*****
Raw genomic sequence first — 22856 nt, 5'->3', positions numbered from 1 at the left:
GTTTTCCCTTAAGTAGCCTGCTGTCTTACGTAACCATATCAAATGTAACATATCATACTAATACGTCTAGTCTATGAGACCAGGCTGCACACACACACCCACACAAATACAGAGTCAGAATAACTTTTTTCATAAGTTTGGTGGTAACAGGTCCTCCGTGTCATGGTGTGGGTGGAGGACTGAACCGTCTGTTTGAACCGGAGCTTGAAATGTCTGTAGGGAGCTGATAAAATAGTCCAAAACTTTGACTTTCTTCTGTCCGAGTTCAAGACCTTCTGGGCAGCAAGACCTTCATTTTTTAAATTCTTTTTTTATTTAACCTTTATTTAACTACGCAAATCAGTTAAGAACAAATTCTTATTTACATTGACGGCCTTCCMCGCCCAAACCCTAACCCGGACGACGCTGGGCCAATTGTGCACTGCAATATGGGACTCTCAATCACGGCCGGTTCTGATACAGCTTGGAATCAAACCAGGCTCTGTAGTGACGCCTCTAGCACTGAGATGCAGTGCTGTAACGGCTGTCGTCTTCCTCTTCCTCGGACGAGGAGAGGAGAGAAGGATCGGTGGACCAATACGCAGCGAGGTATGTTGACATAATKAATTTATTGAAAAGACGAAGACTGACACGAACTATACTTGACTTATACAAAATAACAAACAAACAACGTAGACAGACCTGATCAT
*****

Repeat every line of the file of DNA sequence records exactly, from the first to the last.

Raw genomic sequence first — 22856 nt, 5'->3', positions numbered from 1 at the left:
GTTTTCCCTTAAGTAGCCTGCTGTCTTACGTAACCATATCAAATGTAACATATCATACTAATACGTCTAGTCTATGAGACCAGGCTGCACACACACACCCACACAAATACAGAGTCAGAATAACTTTTTTCATAAGTTTGGTGGTAACAGGTCCTCCGTGTCATGGTGTGGGTGGAGGACTGAACCGTCTGTTTGAACCGGAGCTTGAAATGTCTGTAGGGAGCTGATAAAATAGTCCAAAACTTTGACTTTCTTCTGTCCGAGTTCAAGACCTTCTGGGCAGCAAGACCTTCATTTTTTAAATTCTTTTTTTATTTAACCTTTATTTAACTACGCAAATCAGTTAAGAACAAATTCTTATTTACATTGACGGCCTTCCMCGCCCAAACCCTAACCCGGACGACGCTGGGCCAATTGTGCACTGCAATATGGGACTCTCAATCACGGCCGGTTCTGATACAGCTTGGAATCAAACCAGGCTCTGTAGTGACGCCTCTAGCACTGAGATGCAGTGCTGTAACGGCTGTCGTCTTCCTCTTCCTCGGACGAGGAGAGGAGAGAAGGATCGGTGGACCAATACGCAGCGAGGTATGTTGACATAATKAATTTATTGAAAAGACGAAGACTGACACGAACTATACTTGACTTATACAAAATAACAAACAAACAACGTAGACAGACCTGATCAT